In ‘Game of Thrones,’ two plotlines better than one

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Why is the King's Hound still around?

by Brian Clarey

 

I didn’t know anything about A Song of Ice and Fire, George RR Martin’s series of fantasy novels, when I started watching the HBO series “Game of Thrones,” built on the epic plotline.

Honestly, I just started watching it because it was on HBO, and with very few exceptions — “Arilss” comes immediately to mind — HBO has never done me wrong.

It was so good, that during the lull between the second and third seasons I developed a jones for it. On a whim I picked up a copy of the first book, Game of Thrones, at an airport — a fat monster of a book at nearly 1,000 pages — and tore through it in a couple days.

I’m not entirely proud of what followed: I binge-read the entire series in a couple months, sneaking moments in the morning, hiding out in the garage and in my car. I ran out in the middle of the night to buy the fourth book, A Feast for Crows, and when I finished it I did something I almost never do: I bought a brand-new, hardcover copy of A Dance with Dragons because it hadn’t yet come out in paperback. The book junkies out there will understand.

So I’m way ahead of the storyline as it stands in the HBO series, but I still need to watch it within a day or so of its Sunday night airing because this “Game of Thrones” is starting to bear little resemblance to the one in the book series.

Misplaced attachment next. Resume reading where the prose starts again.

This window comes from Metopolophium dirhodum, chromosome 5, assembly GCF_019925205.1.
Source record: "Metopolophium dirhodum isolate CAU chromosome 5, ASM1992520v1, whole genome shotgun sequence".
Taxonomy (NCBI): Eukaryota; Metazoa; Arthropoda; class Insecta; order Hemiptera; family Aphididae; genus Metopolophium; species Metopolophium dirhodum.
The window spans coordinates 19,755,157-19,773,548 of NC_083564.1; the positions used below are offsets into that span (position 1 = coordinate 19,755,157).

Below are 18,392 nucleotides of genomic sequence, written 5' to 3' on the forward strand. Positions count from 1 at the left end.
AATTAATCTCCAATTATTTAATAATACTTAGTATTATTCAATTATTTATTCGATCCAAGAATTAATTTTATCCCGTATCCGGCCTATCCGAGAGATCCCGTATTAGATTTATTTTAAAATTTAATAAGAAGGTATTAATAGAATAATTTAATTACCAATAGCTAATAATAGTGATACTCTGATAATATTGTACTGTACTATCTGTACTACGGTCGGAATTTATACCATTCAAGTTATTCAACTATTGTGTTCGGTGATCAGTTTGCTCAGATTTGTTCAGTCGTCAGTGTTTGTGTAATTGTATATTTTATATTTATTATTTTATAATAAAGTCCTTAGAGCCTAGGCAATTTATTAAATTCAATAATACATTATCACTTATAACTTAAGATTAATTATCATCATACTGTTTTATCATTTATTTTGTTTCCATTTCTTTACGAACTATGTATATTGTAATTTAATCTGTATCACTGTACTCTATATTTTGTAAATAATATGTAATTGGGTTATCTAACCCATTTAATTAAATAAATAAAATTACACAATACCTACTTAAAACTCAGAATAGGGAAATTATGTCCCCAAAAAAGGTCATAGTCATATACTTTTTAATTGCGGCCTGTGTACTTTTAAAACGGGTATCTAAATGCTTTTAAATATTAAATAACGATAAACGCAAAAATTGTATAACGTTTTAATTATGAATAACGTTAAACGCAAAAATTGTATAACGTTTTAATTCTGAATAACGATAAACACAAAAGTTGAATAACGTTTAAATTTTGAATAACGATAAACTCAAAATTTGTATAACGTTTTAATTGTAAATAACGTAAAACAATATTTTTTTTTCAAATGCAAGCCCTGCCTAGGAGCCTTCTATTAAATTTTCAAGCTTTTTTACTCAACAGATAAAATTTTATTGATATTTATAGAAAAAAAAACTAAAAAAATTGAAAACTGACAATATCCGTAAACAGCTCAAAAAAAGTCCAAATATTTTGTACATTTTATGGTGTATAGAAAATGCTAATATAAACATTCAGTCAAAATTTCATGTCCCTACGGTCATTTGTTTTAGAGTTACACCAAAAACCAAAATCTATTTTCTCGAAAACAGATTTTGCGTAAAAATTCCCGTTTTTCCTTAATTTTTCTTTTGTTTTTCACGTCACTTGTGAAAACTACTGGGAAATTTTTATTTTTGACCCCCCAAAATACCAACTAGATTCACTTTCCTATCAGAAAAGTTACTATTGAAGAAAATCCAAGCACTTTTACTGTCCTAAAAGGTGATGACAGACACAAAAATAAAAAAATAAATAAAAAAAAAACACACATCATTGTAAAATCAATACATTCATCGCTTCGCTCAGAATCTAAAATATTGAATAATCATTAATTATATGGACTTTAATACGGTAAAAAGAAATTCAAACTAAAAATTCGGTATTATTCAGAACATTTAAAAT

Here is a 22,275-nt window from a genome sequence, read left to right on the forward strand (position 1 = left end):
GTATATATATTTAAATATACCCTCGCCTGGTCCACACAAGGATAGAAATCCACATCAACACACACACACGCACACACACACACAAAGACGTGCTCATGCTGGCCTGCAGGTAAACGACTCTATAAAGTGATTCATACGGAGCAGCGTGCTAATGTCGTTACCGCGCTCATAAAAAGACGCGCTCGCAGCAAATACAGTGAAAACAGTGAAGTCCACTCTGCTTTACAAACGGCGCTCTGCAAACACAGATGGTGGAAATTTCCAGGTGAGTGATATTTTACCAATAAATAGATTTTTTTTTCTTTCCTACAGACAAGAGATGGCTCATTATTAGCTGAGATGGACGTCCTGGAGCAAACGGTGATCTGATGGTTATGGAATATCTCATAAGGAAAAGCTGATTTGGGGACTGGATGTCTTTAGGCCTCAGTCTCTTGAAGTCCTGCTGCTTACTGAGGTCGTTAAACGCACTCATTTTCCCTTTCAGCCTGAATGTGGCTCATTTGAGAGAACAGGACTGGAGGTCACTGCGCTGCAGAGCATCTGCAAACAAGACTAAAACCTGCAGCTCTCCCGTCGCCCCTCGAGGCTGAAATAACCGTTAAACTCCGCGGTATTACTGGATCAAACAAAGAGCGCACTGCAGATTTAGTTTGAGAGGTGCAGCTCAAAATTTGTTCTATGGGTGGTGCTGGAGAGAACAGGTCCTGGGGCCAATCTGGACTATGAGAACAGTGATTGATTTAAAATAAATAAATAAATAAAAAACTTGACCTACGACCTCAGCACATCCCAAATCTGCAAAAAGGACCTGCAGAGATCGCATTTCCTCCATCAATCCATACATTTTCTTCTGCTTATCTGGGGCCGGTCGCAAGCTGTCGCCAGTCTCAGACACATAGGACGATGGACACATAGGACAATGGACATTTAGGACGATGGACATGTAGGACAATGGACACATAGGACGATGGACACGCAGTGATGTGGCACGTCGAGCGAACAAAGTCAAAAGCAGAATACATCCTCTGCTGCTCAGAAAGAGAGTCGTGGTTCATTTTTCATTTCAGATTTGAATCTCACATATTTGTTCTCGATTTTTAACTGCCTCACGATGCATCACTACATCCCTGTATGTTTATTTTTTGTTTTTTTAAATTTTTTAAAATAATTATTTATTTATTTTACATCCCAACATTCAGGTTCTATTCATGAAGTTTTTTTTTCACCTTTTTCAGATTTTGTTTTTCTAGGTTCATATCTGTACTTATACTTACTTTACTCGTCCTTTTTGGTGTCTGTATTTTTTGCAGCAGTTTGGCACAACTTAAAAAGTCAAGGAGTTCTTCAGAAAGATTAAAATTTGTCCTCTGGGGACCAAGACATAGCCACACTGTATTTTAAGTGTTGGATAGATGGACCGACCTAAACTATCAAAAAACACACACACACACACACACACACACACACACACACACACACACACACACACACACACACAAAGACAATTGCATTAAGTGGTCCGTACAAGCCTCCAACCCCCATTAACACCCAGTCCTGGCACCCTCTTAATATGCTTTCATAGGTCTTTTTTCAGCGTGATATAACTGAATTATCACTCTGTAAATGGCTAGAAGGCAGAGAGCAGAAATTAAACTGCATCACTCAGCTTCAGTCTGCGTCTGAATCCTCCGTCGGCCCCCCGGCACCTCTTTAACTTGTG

In this week’s episode, it’s starting to look like Littlefinger poisoned King Joffrey, which is news to me, and Joffrey has been dead for like three books. And Arya Stark has been traipsing around the woods with the King’s Hound for way too long — she should totally be in Braavos by now, learning the secrets of the Faceless Men.

The old me would have been deeply disturbed by this, but I have become enlightened in the last few months regarding films based on books I have read. The screenwriter Gary Hawkins explained to me that his treatment of Larry Brown’s novel Joe was just an iteration of the initial story, and that the film was yet another one. I’m okay with it now.

And the TV version of “Game of Thrones” delivers. They maybe cut out an entire arc in the saga of Jon Snow and are dragging their feet on the Tyrion Lannister storyline, but some of the new moments are magnificent, in particular Tywin Lannister’s lessons for the new king and a dungeon scene between Tyrion and his squire Podrick with enormous depth.

But one piece left on the editing floor still has me bothered. In the book, Strong Belwas was a massive eunuch warrior, his blubbery chest criss-crossed with blade scars barely covered by a tiny vest. He pledged his services to Daenerys Targaryan while traveling across the Narrow Sea with Barristan the Bold.

Strong Belwas, courtesy darkswordminiatures.com.
Strong Belwas, courtesy darkswordminiatures.com.

In A Clash of Kings, he spoke, “I let each man cut me once, before I kill him. Count the cuts and you will know how many Strong Belwas has slain.”

Pure badass.

Perhaps the best scene in A Storm of Swords, the third book, was the telling of the siege of Mereen, when Strong Belwas confronted a lone warrior on a white horse outside the gated city, took his head — after letting the guy cut him, of course — and defecated on the ground.

But this week I watched Daario Naharis, the Tyroshi sellsword, defend his queen in the sands of Mereen. He killed the lone, horseback warrior more quickly than Belwas did in the book, and then he peed on the ground, which was almost as satisfying and, in some ways, even better.